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Tuesday, May 03, 2016


Back in February my family (at last count there was something like 305 of us) had their biennial gathering. The place they've enjoyed meeting at for the past several times is a Jewish university in southern California. Neat place. Tucked back in its own canyon, good hiking, good scenery, nice place. But it is a Jewish university. So we pay their price and they provide the housing (It is, after all, an entire 3-day weekend.) and the facilities and the food and things like sound equipment and the like. A very enjoyable time at a very enjoyable place. The rules are typical with a couple of uniquely Jewish exceptions. They wouldn't serve a hot meal on Saturday. It was the Sabbath, you know, and the only food they could serve was cold food or food that was prepared on Friday. But the one that really struck me was this: do not bring any non-kosher foods on the campus.

Now, that seemed strange to me. I mean, fornication is still a violation of Jewish rules, but they don't require that members of the opposite sex who share a room to be married. Homosexual behavior is still a violation of Jewish rules, but they don't care if a same-sex couple share a room, either. They don't balk at alcohol and don't care if we have a Christian church service on Sunday. They just won't allow non-kosher foods on the campus.

And then I realized why. You see, they aren't concerned about your sin. Go ahead and sin all you want. You'll have to answer to God for that (although I'm sure they would have said "G_d"). They're concerned about their own sin. And if you brought non-kosher foods onto the property, it could affect their kosher observance. So they drew the line there.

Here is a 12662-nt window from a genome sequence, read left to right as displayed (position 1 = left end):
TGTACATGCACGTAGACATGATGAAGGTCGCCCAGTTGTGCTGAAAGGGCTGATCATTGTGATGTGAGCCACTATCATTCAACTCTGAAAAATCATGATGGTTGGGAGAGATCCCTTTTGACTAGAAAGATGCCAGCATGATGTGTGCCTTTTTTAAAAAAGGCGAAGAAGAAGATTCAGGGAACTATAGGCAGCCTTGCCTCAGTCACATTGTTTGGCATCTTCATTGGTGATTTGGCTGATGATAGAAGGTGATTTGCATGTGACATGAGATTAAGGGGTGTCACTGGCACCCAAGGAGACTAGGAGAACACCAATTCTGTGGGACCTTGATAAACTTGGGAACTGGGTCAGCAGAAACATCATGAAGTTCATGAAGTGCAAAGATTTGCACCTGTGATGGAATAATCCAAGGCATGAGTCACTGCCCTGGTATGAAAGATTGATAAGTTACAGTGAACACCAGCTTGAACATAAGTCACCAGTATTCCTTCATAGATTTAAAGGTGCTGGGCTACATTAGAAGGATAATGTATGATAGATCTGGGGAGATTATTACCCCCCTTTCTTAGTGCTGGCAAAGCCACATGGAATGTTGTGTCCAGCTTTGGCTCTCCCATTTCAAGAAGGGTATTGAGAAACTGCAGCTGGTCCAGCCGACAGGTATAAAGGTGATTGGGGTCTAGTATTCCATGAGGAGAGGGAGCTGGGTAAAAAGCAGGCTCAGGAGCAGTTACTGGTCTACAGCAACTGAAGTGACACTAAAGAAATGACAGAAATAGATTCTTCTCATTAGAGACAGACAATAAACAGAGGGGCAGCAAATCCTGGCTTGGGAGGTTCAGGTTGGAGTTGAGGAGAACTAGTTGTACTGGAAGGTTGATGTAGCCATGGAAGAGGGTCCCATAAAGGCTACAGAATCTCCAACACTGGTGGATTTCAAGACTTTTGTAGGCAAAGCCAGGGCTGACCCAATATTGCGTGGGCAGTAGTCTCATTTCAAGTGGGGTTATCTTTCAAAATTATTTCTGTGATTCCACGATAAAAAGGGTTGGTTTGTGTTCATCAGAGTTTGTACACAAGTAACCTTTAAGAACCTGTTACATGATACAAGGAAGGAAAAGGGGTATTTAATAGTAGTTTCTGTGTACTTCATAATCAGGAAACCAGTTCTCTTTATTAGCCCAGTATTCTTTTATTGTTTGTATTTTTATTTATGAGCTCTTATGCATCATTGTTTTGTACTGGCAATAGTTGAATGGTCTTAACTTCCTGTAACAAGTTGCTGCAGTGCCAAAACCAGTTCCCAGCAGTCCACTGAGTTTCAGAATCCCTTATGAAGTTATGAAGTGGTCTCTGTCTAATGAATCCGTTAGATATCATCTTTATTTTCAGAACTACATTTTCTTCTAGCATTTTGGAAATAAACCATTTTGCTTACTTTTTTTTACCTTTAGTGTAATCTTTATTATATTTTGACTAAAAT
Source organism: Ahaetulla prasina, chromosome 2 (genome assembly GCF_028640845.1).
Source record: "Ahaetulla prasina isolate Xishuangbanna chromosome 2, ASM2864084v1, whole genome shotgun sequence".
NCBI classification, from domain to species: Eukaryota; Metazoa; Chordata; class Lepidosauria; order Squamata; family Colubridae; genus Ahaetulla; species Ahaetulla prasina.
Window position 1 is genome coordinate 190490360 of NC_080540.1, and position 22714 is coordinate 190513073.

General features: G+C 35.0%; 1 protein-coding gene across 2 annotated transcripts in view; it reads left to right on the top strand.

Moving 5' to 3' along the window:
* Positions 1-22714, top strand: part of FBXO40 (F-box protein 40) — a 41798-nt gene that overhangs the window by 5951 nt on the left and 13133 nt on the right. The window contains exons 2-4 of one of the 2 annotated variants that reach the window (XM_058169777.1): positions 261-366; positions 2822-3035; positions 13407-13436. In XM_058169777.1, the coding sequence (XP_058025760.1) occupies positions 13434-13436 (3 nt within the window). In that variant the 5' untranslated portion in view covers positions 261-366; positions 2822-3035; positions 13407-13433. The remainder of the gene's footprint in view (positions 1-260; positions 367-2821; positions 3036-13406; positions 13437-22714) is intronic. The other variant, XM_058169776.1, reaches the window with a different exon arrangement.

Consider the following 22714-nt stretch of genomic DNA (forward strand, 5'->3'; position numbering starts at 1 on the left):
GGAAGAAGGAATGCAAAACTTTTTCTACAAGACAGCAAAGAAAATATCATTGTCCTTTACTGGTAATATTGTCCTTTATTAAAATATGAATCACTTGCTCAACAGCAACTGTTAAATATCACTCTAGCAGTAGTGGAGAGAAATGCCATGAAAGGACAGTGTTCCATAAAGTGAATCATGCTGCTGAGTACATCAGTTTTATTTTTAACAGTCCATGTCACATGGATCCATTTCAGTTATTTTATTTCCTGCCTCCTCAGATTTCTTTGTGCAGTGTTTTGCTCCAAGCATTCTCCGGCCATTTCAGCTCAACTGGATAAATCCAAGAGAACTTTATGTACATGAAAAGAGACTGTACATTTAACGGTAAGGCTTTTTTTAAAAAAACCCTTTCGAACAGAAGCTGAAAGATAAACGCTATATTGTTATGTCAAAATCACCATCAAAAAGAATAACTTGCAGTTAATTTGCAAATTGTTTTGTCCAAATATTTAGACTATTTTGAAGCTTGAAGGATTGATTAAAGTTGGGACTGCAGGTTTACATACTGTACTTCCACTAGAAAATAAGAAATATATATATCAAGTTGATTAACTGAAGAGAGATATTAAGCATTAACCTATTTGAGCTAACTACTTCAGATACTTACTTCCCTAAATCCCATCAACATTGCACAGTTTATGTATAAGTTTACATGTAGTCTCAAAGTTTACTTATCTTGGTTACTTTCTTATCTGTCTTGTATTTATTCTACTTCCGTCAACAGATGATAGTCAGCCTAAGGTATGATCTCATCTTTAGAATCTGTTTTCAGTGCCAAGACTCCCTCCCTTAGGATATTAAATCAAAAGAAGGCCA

As it turns out, that's what Christian bakers and florists and photographers and innkeepers and pastors and ... well, you get the idea ... that's all they're asking. By all means, you go ahead and sin. It is not their job to stop you. Hey, we all sin. Now, they do want to live godly lives, to live their lives in such a way that God is glorified, and they do want you to hear the Gospel that your sin can be dealt with. But making the world a moral place is not their job. They just ask that others don't require them to sin.

It's not the same thing as the "anti-LGBT" tag is trying to get across. The photographer didn't say, "You must not go through with it." She said, "Please don't make me participate." The florist didn't say, "Repent, sinner!" She said, "Please don't make me participate." And the call of the opposition is not equivalent. They do not say, "You do what you want; just don't ask us to." They say, "Oh, no, you will sin against your God in favor of our values or you will face the consequences." And there are consequences.

On those "100+ anti-LGBT laws" in the works around the country, White House press secretary Josh Earnest said, "Specific laws like this that seek to target and marginalize one small segment of the population is nothing less than mean-spirited." Is it mean-spirited to ask to be excluded? Or is the truly mean spirit the one that demands subjugation -- subjugation of the Second Amendment and even subjugation of God's Laws. "Please don't make me sin" is not mean-spirited. "You will ignore your God" is.

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